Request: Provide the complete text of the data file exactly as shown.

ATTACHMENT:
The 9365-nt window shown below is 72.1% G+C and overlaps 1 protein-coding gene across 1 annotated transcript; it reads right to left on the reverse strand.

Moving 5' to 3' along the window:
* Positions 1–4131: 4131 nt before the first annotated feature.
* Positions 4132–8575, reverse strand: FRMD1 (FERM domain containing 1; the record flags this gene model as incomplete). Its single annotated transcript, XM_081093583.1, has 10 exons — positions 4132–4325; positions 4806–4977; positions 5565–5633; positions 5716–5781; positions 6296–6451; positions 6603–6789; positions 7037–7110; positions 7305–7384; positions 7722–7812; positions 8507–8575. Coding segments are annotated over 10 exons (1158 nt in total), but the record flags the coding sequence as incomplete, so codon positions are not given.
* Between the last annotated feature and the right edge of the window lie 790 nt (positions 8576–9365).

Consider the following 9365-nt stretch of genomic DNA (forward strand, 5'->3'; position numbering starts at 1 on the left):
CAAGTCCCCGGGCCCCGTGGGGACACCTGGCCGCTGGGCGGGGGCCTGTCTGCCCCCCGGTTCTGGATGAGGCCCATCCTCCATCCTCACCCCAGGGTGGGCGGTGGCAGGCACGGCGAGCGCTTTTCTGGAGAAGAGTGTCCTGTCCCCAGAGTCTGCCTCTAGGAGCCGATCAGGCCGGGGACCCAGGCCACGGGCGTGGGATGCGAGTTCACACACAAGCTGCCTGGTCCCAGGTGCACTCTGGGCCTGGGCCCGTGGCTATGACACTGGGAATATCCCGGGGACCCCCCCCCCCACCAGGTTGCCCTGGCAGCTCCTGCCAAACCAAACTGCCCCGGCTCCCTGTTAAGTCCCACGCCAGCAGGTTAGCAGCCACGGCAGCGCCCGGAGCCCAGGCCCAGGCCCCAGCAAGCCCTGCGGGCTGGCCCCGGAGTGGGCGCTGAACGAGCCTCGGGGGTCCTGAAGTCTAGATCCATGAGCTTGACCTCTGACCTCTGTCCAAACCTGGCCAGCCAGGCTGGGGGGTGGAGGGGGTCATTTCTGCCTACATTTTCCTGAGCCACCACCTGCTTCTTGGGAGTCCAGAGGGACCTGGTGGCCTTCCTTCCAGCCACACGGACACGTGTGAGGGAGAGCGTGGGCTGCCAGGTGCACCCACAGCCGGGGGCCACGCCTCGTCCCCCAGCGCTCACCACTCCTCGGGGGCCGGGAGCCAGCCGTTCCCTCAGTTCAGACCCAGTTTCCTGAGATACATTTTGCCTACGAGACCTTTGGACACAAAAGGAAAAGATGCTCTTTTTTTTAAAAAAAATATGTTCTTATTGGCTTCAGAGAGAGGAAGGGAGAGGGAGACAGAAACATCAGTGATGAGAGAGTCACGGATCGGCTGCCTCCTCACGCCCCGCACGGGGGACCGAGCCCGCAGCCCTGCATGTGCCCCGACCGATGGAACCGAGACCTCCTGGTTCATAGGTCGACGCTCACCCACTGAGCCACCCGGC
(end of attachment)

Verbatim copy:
The 9365-nt window shown below is 72.1% G+C and overlaps 1 protein-coding gene across 1 annotated transcript; it reads right to left on the reverse strand.

Moving 5' to 3' along the window:
* Positions 1–4131: 4131 nt before the first annotated feature.
* Positions 4132–8575, reverse strand: FRMD1 (FERM domain containing 1; the record flags this gene model as incomplete). Its single annotated transcript, XM_081093583.1, has 10 exons — positions 4132–4325; positions 4806–4977; positions 5565–5633; positions 5716–5781; positions 6296–6451; positions 6603–6789; positions 7037–7110; positions 7305–7384; positions 7722–7812; positions 8507–8575. Coding segments are annotated over 10 exons (1158 nt in total), but the record flags the coding sequence as incomplete, so codon positions are not given.
* Between the last annotated feature and the right edge of the window lie 790 nt (positions 8576–9365).

Consider the following 9365-nt stretch of genomic DNA (forward strand, 5'->3'; position numbering starts at 1 on the left):
CAAGTCCCCGGGCCCCGTGGGGACACCTGGCCGCTGGGCGGGGGCCTGTCTGCCCCCCGGTTCTGGATGAGGCCCATCCTCCATCCTCACCCCAGGGTGGGCGGTGGCAGGCACGGCGAGCGCTTTTCTGGAGAAGAGTGTCCTGTCCCCAGAGTCTGCCTCTAGGAGCCGATCAGGCCGGGGACCCAGGCCACGGGCGTGGGATGCGAGTTCACACACAAGCTGCCTGGTCCCAGGTGCACTCTGGGCCTGGGCCCGTGGCTATGACACTGGGAATATCCCGGGGACCCCCCCCCCCACCAGGTTGCCCTGGCAGCTCCTGCCAAACCAAACTGCCCCGGCTCCCTGTTAAGTCCCACGCCAGCAGGTTAGCAGCCACGGCAGCGCCCGGAGCCCAGGCCCAGGCCCCAGCAAGCCCTGCGGGCTGGCCCCGGAGTGGGCGCTGAACGAGCCTCGGGGGTCCTGAAGTCTAGATCCATGAGCTTGACCTCTGACCTCTGTCCAAACCTGGCCAGCCAGGCTGGGGGGTGGAGGGGGTCATTTCTGCCTACATTTTCCTGAGCCACCACCTGCTTCTTGGGAGTCCAGAGGGACCTGGTGGCCTTCCTTCCAGCCACACGGACACGTGTGAGGGAGAGCGTGGGCTGCCAGGTGCACCCACAGCCGGGGGCCACGCCTCGTCCCCCAGCGCTCACCACTCCTCGGGGGCCGGGAGCCAGCCGTTCCCTCAGTTCAGACCCAGTTTCCTGAGATACATTTTGCCTACGAGACCTTTGGACACAAAAGGAAAAGATGCTCTTTTTTTTAAAAAAAATATGTTCTTATTGGCTTCAGAGAGAGGAAGGGAGAGGGAGACAGAAACATCAGTGATGAGAGAGTCACGGATCGGCTGCCTCCTCACGCCCCGCACGGGGGACCGAGCCCGCAGCCCTGCATGTGCCCCGACCGATGGAACCGAGACCTCCTGGTTCATAGGTCGACGCTCACCCACTGAGCCACCCGGC